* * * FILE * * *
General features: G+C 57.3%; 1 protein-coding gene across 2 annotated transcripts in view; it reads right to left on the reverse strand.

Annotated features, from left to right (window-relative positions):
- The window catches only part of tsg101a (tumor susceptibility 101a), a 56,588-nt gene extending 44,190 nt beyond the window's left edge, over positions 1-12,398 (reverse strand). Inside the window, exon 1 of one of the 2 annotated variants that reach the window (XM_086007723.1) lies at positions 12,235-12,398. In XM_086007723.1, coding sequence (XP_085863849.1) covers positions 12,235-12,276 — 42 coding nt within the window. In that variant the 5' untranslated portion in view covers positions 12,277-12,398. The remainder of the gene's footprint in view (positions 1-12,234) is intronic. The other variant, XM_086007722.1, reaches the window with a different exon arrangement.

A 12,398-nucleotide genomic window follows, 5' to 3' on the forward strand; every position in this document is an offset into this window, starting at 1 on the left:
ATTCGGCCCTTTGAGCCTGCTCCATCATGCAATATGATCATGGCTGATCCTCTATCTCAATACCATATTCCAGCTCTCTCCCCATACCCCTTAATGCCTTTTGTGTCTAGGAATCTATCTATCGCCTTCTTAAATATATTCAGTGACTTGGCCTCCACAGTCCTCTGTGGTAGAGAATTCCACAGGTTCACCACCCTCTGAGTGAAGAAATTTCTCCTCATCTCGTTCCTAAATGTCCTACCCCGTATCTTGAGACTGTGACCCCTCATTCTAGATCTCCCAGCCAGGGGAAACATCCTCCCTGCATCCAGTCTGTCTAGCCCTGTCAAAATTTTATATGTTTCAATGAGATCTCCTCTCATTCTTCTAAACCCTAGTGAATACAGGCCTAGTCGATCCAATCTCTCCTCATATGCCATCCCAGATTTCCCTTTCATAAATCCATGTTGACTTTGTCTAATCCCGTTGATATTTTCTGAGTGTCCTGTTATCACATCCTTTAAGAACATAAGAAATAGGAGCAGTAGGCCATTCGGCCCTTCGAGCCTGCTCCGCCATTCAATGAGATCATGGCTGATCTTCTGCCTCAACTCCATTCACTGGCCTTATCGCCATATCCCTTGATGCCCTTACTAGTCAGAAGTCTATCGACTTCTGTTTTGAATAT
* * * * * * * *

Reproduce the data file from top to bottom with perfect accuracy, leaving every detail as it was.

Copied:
General features: G+C 57.3%; 1 protein-coding gene across 2 annotated transcripts in view; it reads right to left on the reverse strand.

Annotated features, from left to right (window-relative positions):
- The window catches only part of tsg101a (tumor susceptibility 101a), a 56,588-nt gene extending 44,190 nt beyond the window's left edge, over positions 1-12,398 (reverse strand). Inside the window, exon 1 of one of the 2 annotated variants that reach the window (XM_086007723.1) lies at positions 12,235-12,398. In XM_086007723.1, coding sequence (XP_085863849.1) covers positions 12,235-12,276 — 42 coding nt within the window. In that variant the 5' untranslated portion in view covers positions 12,277-12,398. The remainder of the gene's footprint in view (positions 1-12,234) is intronic. The other variant, XM_086007722.1, reaches the window with a different exon arrangement.

A 12,398-nucleotide genomic window follows, 5' to 3' on the forward strand; every position in this document is an offset into this window, starting at 1 on the left:
ATTCGGCCCTTTGAGCCTGCTCCATCATGCAATATGATCATGGCTGATCCTCTATCTCAATACCATATTCCAGCTCTCTCCCCATACCCCTTAATGCCTTTTGTGTCTAGGAATCTATCTATCGCCTTCTTAAATATATTCAGTGACTTGGCCTCCACAGTCCTCTGTGGTAGAGAATTCCACAGGTTCACCACCCTCTGAGTGAAGAAATTTCTCCTCATCTCGTTCCTAAATGTCCTACCCCGTATCTTGAGACTGTGACCCCTCATTCTAGATCTCCCAGCCAGGGGAAACATCCTCCCTGCATCCAGTCTGTCTAGCCCTGTCAAAATTTTATATGTTTCAATGAGATCTCCTCTCATTCTTCTAAACCCTAGTGAATACAGGCCTAGTCGATCCAATCTCTCCTCATATGCCATCCCAGATTTCCCTTTCATAAATCCATGTTGACTTTGTCTAATCCCGTTGATATTTTCTGAGTGTCCTGTTATCACATCCTTTAAGAACATAAGAAATAGGAGCAGTAGGCCATTCGGCCCTTCGAGCCTGCTCCGCCATTCAATGAGATCATGGCTGATCTTCTGCCTCAACTCCATTCACTGGCCTTATCGCCATATCCCTTGATGCCCTTACTAGTCAGAAGTCTATCGACTTCTGTTTTGAATAT